Copernicus and His Revolutions

Copernicus 1: Introduction

Acknowledgments

I wrote and produced this Copernicus exhibit and the accompanying videos for the "Cosmology and Cultures Project" of The OBU Planetarium, sponsored by the American Council of Learned Societies, 2005. It is available on DVD from The OBU Planetarium of Oklahoma Baptist University. I thank Glenn Sanders, Director of The OBU Planetarium, for overseeing the ACLS project and encouraging me to participate by creating three programs (including Stars over Ancient Babylon and The Shape of the Earth.

Mike Keas provided assistance in the writing phase of this project. My daughter Hannah Magruder photographed and processed in Photoshop nearly all the images from books in the OU History of Science Collections that appear in these pages. Detailed scrutiny and helpful corrections of the text were kindly provided by Peter Barker, Katherine Tredwell, and Dennis Danielson, whose Copernicus scholarship I have at all times relied upon. The section on the "Publishing" of the De revolutionibus in particular relies heavily upon the recent scholarship of Peter Barker and Bernard Goldstein. All errors remain, of course, my own.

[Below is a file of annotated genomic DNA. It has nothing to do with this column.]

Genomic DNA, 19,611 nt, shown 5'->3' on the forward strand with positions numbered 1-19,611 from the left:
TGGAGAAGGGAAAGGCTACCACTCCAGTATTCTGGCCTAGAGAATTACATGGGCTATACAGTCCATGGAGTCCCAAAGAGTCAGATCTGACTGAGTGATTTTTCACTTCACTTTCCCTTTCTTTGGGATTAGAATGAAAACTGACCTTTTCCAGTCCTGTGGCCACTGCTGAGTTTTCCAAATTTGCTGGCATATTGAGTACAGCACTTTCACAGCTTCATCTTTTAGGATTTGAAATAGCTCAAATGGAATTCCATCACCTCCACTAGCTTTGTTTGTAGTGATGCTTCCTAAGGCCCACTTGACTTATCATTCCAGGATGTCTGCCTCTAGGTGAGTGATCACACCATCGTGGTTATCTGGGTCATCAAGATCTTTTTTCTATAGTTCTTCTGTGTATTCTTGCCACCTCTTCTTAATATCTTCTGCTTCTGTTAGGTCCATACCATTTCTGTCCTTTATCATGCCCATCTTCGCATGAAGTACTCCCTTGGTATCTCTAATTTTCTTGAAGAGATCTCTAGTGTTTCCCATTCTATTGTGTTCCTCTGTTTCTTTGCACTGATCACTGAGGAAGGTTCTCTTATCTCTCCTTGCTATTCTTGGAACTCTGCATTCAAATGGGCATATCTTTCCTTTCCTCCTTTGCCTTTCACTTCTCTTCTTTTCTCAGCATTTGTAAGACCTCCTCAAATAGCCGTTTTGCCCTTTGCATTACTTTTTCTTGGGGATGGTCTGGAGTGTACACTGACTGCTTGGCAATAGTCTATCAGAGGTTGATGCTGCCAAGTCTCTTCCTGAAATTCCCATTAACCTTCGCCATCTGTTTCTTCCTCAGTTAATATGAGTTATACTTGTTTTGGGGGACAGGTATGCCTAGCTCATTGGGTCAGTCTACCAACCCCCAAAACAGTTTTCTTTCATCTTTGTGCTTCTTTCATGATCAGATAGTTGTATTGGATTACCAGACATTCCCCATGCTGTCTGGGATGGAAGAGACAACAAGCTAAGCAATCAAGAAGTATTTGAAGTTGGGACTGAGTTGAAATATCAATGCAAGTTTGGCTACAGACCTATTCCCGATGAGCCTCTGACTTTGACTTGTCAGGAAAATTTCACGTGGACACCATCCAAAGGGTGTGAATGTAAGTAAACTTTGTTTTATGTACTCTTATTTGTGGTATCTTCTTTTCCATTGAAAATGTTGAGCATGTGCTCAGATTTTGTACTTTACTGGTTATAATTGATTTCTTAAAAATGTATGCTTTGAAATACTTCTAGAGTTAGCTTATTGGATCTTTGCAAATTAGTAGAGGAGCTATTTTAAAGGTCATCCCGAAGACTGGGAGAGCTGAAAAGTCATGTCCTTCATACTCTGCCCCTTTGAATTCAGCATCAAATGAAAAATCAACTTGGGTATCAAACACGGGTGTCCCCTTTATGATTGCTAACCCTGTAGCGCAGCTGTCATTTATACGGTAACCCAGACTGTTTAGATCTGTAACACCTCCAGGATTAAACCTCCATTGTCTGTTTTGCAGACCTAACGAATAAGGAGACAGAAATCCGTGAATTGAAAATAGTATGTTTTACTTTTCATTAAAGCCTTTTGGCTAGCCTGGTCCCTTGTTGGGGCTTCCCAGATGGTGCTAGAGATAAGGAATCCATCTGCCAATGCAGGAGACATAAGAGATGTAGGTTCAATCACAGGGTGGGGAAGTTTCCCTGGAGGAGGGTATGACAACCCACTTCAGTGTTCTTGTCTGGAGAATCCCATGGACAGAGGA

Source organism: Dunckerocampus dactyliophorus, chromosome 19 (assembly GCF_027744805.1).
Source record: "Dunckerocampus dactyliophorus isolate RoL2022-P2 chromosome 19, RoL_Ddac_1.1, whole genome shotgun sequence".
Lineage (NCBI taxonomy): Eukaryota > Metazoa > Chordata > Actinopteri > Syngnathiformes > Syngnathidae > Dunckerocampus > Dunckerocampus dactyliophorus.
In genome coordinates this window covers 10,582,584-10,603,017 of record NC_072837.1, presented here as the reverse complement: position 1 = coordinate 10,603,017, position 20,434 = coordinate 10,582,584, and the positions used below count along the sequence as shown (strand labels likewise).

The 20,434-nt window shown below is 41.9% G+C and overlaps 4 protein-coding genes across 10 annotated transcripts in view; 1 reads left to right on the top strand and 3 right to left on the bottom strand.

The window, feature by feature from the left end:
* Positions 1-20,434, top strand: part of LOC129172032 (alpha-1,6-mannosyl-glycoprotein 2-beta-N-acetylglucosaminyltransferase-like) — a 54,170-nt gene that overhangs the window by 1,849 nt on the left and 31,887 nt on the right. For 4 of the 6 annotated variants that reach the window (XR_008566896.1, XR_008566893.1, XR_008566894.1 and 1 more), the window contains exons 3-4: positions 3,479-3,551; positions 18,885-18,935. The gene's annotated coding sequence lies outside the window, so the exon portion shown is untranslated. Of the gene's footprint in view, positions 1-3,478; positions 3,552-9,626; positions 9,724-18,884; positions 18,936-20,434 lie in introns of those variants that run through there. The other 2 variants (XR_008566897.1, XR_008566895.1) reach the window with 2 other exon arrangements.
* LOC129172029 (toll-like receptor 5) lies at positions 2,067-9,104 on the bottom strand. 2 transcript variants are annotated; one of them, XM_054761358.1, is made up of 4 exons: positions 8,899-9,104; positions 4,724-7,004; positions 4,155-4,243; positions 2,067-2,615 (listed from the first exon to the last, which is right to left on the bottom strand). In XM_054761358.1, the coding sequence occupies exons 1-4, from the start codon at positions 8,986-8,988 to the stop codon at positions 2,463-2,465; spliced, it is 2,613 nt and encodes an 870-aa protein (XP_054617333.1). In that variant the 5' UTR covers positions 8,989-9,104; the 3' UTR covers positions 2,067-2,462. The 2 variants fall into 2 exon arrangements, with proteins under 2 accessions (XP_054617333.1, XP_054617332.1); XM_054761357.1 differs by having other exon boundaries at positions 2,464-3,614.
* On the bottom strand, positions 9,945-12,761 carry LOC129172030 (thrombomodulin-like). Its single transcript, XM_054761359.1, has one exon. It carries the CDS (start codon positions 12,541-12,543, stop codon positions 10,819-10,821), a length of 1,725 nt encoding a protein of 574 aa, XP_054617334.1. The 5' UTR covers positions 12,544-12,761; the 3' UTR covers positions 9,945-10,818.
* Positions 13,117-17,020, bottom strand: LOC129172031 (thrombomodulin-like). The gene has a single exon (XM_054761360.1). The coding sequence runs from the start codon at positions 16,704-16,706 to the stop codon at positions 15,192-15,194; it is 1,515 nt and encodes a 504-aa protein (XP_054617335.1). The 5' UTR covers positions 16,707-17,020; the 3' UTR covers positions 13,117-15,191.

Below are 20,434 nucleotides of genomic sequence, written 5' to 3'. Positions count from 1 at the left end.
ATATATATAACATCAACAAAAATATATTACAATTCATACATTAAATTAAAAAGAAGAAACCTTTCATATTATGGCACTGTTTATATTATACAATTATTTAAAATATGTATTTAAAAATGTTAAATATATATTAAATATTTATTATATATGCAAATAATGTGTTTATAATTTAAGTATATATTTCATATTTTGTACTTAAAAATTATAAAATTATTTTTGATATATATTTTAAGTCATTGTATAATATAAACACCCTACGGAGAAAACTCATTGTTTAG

For an overview of Copernicus’ life and work, along with a delightful window into the worlds of historical research and rare book collecting, I urge interested readers to acquire your own copy of Owen Gingrich, The Book Nobody Read (Walker, 2004). Excerpts from Copernicus are now easily available in English translation in the anthology by Dennis Danielson, Book of the Cosmos (Perseus, 2000).

Exhibit revised 11/4/05.

Exhibit credit: Kerry Magruder.

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These teaching resources provided by the History of Science Department at the University of Oklahoma.

Unless otherwise indicated, all images courtesy History of Science Collections, University of Oklahoma Libraries. Image Terms of Use.

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